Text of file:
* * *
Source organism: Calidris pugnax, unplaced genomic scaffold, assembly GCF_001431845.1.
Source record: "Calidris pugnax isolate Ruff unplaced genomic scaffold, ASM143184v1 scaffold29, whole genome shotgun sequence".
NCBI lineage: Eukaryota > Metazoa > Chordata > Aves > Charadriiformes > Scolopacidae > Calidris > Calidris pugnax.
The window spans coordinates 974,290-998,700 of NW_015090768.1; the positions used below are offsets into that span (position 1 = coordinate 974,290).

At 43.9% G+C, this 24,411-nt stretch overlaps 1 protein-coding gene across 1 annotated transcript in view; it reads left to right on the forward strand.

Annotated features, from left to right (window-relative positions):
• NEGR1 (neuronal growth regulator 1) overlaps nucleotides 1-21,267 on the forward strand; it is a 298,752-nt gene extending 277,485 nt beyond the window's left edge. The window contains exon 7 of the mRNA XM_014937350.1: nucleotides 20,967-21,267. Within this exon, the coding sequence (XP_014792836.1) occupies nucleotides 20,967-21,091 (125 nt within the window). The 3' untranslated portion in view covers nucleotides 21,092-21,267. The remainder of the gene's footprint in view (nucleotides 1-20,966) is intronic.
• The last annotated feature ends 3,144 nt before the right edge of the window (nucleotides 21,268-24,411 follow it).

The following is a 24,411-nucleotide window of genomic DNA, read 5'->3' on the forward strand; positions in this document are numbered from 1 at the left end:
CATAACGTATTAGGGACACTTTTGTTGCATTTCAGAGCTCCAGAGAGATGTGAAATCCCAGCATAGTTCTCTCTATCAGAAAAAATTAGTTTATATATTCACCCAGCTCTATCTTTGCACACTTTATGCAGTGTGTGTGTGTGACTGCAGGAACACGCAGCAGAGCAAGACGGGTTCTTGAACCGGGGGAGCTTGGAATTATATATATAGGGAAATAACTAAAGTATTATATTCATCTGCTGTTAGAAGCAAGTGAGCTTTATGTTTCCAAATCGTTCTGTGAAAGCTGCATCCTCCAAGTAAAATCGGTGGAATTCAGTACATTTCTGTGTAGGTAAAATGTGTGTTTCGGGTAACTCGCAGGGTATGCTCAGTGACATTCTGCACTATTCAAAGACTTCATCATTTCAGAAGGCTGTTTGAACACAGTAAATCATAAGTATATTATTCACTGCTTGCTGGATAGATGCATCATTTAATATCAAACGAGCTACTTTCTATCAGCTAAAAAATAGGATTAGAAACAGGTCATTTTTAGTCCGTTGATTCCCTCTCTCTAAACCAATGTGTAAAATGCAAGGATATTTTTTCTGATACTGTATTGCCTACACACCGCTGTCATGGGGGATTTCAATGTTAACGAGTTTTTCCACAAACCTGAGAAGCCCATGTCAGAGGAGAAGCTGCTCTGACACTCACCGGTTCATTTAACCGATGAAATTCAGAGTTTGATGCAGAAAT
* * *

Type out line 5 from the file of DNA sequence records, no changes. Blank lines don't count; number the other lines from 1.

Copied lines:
At 43.9% G+C, this 24,411-nt stretch overlaps 1 protein-coding gene across 1 annotated transcript in view; it reads left to right on the forward strand.